Slow foreman tek on Torchdown Roof

I went over to the next job which was also a torchdown job Friday. This one was new construction. I had 5 guys there. The job was 15 SQ. There was only eave metal because there was a funny curb detail that the builder would be flashing. I swear they were going to take 2 days to complete. I got there at 2:00 and they had 5 SQ down tops. My lead guy was the only one torching and he was cutting 10’ strips and rolling them up like a burrito and torching the whole length of the 10’ section and rolling it down slope.
When I got there we started rolling out almost full rolls and rolling them along like normal. The speed picked up like crazy but we were a rly able to finish by 6:00 with about 44 minutes overtime.
Our rolls were sliding down slope so we cheated them uphill about an inch and everything was pretty good. After about 4 courses we did a cheater course to get us back straight. We used the lines on the tar paper to get it straight-ish. The whole time I had to shrug off the lead guy because he thought we were doing it sloppy. I feel like his quality control efforts and install procedures are f$&@ing slow.
I run another business and haven’t been able to be onsite at all really. The estimating takes a lot of effort and running the back-office stuff takes time also.
If anybody wants to comment with any advice on any of this that would be greatly appreciated.

Perhaps you should buy them a DragonWagon?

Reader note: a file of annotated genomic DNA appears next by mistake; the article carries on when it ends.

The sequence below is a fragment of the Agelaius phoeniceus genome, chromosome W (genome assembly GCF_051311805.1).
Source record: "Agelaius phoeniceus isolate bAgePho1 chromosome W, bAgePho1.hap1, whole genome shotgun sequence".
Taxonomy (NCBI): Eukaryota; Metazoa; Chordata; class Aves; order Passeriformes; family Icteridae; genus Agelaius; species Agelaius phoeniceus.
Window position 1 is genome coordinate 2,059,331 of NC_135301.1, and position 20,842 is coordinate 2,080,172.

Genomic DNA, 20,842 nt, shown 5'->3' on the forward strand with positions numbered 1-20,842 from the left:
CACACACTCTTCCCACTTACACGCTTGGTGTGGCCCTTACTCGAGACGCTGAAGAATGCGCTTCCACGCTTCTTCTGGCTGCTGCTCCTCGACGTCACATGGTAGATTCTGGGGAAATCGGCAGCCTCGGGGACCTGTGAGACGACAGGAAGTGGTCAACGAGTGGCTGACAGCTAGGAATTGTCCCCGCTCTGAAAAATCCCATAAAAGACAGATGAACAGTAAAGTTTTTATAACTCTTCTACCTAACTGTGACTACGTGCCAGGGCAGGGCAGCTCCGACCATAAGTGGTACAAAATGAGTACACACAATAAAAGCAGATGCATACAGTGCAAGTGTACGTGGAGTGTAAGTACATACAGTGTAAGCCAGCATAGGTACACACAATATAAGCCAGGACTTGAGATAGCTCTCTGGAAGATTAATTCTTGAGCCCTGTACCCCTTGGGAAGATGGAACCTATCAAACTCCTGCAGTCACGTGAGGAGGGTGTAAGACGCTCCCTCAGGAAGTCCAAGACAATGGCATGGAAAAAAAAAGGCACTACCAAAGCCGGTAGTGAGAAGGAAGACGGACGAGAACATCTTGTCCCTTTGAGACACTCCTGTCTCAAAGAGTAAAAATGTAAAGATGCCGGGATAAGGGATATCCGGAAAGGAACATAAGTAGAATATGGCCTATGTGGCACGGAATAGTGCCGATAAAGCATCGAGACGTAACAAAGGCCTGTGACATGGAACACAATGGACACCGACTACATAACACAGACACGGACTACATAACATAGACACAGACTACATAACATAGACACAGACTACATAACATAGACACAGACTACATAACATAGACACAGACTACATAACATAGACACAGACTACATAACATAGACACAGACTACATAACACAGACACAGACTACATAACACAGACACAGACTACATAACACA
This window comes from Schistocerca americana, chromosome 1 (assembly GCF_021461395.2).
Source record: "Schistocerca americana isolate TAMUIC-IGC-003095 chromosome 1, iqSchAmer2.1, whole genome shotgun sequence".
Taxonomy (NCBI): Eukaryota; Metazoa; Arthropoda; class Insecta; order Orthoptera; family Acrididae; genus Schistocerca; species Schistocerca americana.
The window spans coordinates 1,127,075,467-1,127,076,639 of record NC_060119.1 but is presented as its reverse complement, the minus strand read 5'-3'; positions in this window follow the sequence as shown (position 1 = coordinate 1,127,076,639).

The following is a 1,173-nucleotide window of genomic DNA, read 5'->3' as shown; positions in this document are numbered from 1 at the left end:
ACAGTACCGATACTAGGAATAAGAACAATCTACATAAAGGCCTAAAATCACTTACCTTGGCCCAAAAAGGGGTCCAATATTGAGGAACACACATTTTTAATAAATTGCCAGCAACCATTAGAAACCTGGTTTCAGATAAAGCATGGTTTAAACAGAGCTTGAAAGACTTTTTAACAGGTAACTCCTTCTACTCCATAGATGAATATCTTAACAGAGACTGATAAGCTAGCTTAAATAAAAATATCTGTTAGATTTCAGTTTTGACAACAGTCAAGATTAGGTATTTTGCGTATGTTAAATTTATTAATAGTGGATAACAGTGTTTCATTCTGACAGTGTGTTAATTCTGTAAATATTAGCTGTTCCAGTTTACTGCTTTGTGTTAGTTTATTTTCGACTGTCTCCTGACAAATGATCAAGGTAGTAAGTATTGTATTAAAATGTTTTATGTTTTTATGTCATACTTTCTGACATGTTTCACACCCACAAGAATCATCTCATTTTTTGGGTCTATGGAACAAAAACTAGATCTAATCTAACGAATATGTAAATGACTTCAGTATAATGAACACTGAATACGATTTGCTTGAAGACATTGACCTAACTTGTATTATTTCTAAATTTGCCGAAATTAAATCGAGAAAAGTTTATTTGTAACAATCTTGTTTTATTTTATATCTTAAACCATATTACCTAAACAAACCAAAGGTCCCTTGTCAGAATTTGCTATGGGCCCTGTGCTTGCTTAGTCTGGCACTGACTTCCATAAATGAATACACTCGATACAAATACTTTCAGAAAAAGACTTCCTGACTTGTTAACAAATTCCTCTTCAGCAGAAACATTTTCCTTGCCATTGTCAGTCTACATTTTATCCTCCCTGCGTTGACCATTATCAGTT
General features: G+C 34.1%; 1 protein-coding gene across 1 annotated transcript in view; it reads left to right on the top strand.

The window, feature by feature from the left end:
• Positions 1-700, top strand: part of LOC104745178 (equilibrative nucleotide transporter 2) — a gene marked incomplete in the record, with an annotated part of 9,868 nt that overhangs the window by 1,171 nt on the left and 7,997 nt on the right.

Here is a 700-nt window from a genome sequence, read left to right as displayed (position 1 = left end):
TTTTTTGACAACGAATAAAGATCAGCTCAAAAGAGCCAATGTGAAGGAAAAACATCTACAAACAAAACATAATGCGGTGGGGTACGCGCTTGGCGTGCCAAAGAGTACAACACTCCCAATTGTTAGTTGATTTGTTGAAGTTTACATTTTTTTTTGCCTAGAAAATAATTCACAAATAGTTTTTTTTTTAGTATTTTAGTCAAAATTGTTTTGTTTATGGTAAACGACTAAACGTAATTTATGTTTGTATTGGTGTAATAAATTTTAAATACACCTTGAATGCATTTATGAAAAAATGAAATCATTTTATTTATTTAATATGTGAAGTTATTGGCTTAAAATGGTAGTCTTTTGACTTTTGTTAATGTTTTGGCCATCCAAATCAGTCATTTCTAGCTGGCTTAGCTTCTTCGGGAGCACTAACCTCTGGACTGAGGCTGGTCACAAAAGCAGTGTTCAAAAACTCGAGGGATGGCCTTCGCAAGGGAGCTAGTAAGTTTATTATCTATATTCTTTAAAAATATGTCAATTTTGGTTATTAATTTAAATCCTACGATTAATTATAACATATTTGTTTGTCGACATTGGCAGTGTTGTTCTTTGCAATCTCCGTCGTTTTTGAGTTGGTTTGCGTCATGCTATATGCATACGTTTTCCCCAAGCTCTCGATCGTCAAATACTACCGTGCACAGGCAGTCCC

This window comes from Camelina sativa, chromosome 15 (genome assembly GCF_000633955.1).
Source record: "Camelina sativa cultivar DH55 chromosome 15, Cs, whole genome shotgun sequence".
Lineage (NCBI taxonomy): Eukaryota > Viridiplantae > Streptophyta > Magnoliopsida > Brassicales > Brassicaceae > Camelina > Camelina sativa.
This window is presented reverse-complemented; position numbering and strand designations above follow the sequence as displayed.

Would you rather have it take as long as it takes and get no callbacks or do you just want to be done ASAP and deal with issues later?

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We normally cut the roll a few inches longer than it needs to be, stretch it out where it needs to go, roll both ends back to the middle and have one guy torch in each direction.

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If an experienced roofer thought you were doing it sloppy and your response was the other way is too slow? Thank you for not working on any of my projects.

I especially liked the part about getting it “straight-ish”.

Yeah Tileman, I did prefinished interior trim in Los Angeles for about 10 years so I know what straight is. The problem is this guy is grinding the budget into dust with these slow methods. Snapping lines to get the end cut straight. Especially when I’ve instructed him that we’re not building a French piano and we were the lowest bidder so we need to have act like we have a budget. 5 guys taking 9 hours to do 14 SQ is a joke.

I’ve been looking at those red dragon torch rollers. Have you tried them? Nobody uses them up here but we are pretty behind the times.
I WOULD rather deal with the occasional call back. I’m throwing 2x the required labor at these jobs.

14 sq New construction we would do with 3 guys max, 2 torching, 1 running and setting. Anymore than that you have guys standing around.

I used to use one daily, if you are doing a lot of torchdown you should probably get one.

If you are low balling your bids to the point that there is no time to do things correctly and in proper order you either need to up your bids a bit or learn every shortcut in the book.